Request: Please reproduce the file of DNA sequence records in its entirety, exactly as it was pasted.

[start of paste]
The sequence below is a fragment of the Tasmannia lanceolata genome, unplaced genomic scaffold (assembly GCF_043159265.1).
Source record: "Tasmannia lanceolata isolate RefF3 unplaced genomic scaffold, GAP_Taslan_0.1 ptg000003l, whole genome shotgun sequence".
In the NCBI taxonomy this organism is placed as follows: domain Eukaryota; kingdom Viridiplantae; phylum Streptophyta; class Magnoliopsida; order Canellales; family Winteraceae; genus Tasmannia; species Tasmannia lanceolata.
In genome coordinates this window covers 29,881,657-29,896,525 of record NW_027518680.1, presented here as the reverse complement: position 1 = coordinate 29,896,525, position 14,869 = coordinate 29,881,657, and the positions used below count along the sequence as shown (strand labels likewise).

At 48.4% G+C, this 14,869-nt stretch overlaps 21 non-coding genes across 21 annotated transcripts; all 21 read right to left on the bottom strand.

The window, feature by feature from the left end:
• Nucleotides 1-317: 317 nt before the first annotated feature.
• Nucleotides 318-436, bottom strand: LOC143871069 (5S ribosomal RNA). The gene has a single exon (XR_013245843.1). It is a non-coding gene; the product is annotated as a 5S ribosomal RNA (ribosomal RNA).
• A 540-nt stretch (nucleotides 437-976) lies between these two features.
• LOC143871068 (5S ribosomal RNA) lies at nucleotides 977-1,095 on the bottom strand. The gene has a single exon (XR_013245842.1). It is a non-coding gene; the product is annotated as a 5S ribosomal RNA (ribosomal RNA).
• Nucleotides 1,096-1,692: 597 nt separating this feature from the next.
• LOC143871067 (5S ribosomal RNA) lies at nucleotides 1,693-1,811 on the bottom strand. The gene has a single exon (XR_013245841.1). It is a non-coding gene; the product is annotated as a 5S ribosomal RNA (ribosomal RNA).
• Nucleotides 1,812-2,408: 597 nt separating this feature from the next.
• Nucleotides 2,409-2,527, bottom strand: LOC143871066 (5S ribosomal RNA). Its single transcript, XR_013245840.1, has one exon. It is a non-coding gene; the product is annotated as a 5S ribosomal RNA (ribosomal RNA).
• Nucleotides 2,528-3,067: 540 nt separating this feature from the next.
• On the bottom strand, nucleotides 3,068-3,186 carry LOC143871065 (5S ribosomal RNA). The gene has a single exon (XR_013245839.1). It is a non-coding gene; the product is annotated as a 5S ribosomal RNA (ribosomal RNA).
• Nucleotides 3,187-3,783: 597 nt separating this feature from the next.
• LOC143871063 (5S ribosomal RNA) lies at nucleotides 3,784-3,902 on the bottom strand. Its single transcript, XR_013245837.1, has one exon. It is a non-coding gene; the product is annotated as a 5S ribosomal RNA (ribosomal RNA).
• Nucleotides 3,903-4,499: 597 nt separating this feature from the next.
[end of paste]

The sequence below is a fragment of the Tasmannia lanceolata genome, unplaced genomic scaffold (assembly GCF_043159265.1).
Source record: "Tasmannia lanceolata isolate RefF3 unplaced genomic scaffold, GAP_Taslan_0.1 ptg000003l, whole genome shotgun sequence".
In the NCBI taxonomy this organism is placed as follows: domain Eukaryota; kingdom Viridiplantae; phylum Streptophyta; class Magnoliopsida; order Canellales; family Winteraceae; genus Tasmannia; species Tasmannia lanceolata.
In genome coordinates this window covers 29,881,657-29,896,525 of record NW_027518680.1, presented here as the reverse complement: position 1 = coordinate 29,896,525, position 14,869 = coordinate 29,881,657, and the positions used below count along the sequence as shown (strand labels likewise).

At 48.4% G+C, this 14,869-nt stretch overlaps 21 non-coding genes across 21 annotated transcripts; all 21 read right to left on the bottom strand.

The window, feature by feature from the left end:
• Nucleotides 1-317: 317 nt before the first annotated feature.
• Nucleotides 318-436, bottom strand: LOC143871069 (5S ribosomal RNA). The gene has a single exon (XR_013245843.1). It is a non-coding gene; the product is annotated as a 5S ribosomal RNA (ribosomal RNA).
• A 540-nt stretch (nucleotides 437-976) lies between these two features.
• LOC143871068 (5S ribosomal RNA) lies at nucleotides 977-1,095 on the bottom strand. The gene has a single exon (XR_013245842.1). It is a non-coding gene; the product is annotated as a 5S ribosomal RNA (ribosomal RNA).
• Nucleotides 1,096-1,692: 597 nt separating this feature from the next.
• LOC143871067 (5S ribosomal RNA) lies at nucleotides 1,693-1,811 on the bottom strand. The gene has a single exon (XR_013245841.1). It is a non-coding gene; the product is annotated as a 5S ribosomal RNA (ribosomal RNA).
• Nucleotides 1,812-2,408: 597 nt separating this feature from the next.
• Nucleotides 2,409-2,527, bottom strand: LOC143871066 (5S ribosomal RNA). Its single transcript, XR_013245840.1, has one exon. It is a non-coding gene; the product is annotated as a 5S ribosomal RNA (ribosomal RNA).
• Nucleotides 2,528-3,067: 540 nt separating this feature from the next.
• On the bottom strand, nucleotides 3,068-3,186 carry LOC143871065 (5S ribosomal RNA). The gene has a single exon (XR_013245839.1). It is a non-coding gene; the product is annotated as a 5S ribosomal RNA (ribosomal RNA).
• Nucleotides 3,187-3,783: 597 nt separating this feature from the next.
• LOC143871063 (5S ribosomal RNA) lies at nucleotides 3,784-3,902 on the bottom strand. Its single transcript, XR_013245837.1, has one exon. It is a non-coding gene; the product is annotated as a 5S ribosomal RNA (ribosomal RNA).
• Nucleotides 3,903-4,499: 597 nt separating this feature from the next.